Believe it or not, I had not read Life on the Mississippi until recently. I’m not sure why I thought it wouldn’t appeal to me. I had read almost all of his major works by this point and still hadn’t gotten to this major one. I suppose I felt that since I had read his autobiography (an early, three volume, unfinished edition I read as a teenager) and I read Tom Sawyer and Huckleberry Finn and those gave me so much pleasure — why would I want to read some non-fiction book about a river and riverboats? Because Mark Twain wrote it, that’s why! Then I heard I was was related to some people Twain wrote about in the book (I have since learned I am also distantly related to Twain himself!) so I finally picked the book up for purely selfish reasons. I am now inclined to think of it as Twain’s masterpiece. Like many of of my favorite American books (Moby Dick and Let Us Now Praise Famous Men are two examples) it defies categorization. Humor, history, science writing, autobiography, travelogue, current events…and his voice so strong throughout. Yeah, I think this may be his best book.
Other than the books I’ve mentioned, I think Twain’s best writing is in his humor pieces and short stories. Interestingly, that writing kind of spans his career. The humor squibs I associate mostly with the beginning of his career in the Far West in the 1860s (his “Jumping Frog” period as it were), when he would contribute to newspapers from San Francisco and Nevada (Roughing It covers that period as well). As for the short stories, some of his masterpieces date from what I call his “Mean Old Man” period, his bitter satires, so sour and dark because he just didn’t give a damn any more. Stories like “”The ₤1,000,000 Note”, “The Man That Corrupted Hadleyburg”, fit this description, and pave the way for later literary misanthropes like H.L. Menken and Kurt Vonnegut. One of my all time favorites dates from the early period though. In “Cannibalism in the Cars” (1868), a train carrying a group of U.S. Congressmen gets snowed in while crossing the Rocky Mountains and the politicians use parliamentary procedure to determine the order in which they will eat each other. Now that’s what I call comedy!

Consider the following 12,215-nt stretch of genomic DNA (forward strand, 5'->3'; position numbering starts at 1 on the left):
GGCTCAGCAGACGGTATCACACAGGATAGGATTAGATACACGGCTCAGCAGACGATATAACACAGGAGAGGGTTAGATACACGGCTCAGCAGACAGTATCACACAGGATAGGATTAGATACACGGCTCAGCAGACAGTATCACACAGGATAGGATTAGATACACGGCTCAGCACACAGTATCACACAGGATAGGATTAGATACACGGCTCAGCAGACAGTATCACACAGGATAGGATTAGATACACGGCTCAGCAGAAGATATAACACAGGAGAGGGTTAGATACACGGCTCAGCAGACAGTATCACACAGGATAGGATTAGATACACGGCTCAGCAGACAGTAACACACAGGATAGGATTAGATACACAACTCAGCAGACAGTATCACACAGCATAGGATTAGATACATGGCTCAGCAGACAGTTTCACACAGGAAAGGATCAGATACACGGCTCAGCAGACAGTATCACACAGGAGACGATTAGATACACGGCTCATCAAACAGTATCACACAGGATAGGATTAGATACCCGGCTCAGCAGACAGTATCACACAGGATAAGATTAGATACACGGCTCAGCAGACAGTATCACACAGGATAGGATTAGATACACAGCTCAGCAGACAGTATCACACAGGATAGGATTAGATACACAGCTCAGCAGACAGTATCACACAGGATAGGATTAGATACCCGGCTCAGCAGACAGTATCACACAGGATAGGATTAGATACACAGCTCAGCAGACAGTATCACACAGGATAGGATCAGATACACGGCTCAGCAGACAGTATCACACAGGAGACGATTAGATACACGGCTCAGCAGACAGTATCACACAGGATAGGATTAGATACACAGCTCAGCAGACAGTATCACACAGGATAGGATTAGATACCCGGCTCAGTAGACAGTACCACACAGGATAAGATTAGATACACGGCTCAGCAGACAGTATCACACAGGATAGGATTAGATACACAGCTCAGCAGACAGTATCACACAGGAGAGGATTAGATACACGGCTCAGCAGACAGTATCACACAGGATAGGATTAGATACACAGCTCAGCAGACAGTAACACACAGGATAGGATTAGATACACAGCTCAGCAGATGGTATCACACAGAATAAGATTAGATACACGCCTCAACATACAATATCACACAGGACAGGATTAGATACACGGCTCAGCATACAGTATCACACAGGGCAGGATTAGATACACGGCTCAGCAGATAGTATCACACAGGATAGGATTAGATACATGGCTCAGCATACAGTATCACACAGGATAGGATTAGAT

Twain could also be ribald in surprising ways. He once wrote a comical speech in tribute to masturbation which he delivered to a group of French nationals. I adapted it and delivered it at the Metropolitan Playhouse in 2007.
I am so seldom tempted to quote Jim Morrison, but on this occasion it fits so nicely. When it comes to the writing of Mark Twain, “The West is the Best.” He is a genius when writing about his boyhood and young adulthood in Missouri, or the years that followed in the western mining camps. But like so many writers from the American West, he had an apparent inferiority complex. He seems downright obsequious in his awe for America’s Eastern Establishment, and for that of Europe. Unfortunately, he makes that the subject of his writing A LOT.